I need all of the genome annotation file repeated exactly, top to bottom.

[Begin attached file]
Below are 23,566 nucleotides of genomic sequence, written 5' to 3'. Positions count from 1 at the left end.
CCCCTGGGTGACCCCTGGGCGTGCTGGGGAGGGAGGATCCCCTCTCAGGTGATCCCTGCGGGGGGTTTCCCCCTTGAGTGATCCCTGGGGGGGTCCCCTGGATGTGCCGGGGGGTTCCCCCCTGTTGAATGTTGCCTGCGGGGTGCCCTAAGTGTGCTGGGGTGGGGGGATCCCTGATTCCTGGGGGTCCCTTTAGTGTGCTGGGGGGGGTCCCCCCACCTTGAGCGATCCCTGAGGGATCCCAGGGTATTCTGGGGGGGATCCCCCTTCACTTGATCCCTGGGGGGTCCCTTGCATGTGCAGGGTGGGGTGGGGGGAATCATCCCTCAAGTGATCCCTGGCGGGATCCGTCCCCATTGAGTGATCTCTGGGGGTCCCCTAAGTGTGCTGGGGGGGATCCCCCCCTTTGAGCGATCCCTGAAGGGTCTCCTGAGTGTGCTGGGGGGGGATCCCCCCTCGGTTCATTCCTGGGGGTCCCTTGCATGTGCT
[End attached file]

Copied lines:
Below are 23,566 nucleotides of genomic sequence, written 5' to 3'. Positions count from 1 at the left end.
CCCCTGGGTGACCCCTGGGCGTGCTGGGGAGGGAGGATCCCCTCTCAGGTGATCCCTGCGGGGGGTTTCCCCCTTGAGTGATCCCTGGGGGGGTCCCCTGGATGTGCCGGGGGGTTCCCCCCTGTTGAATGTTGCCTGCGGGGTGCCCTAAGTGTGCTGGGGTGGGGGGATCCCTGATTCCTGGGGGTCCCTTTAGTGTGCTGGGGGGGGTCCCCCCACCTTGAGCGATCCCTGAGGGATCCCAGGGTATTCTGGGGGGGATCCCCCTTCACTTGATCCCTGGGGGGTCCCTTGCATGTGCAGGGTGGGGTGGGGGGAATCATCCCTCAAGTGATCCCTGGCGGGATCCGTCCCCATTGAGTGATCTCTGGGGGTCCCCTAAGTGTGCTGGGGGGGATCCCCCCCTTTGAGCGATCCCTGAAGGGTCTCCTGAGTGTGCTGGGGGGGGATCCCCCCTCGGTTCATTCCTGGGGGTCCCTTGCATGTGCT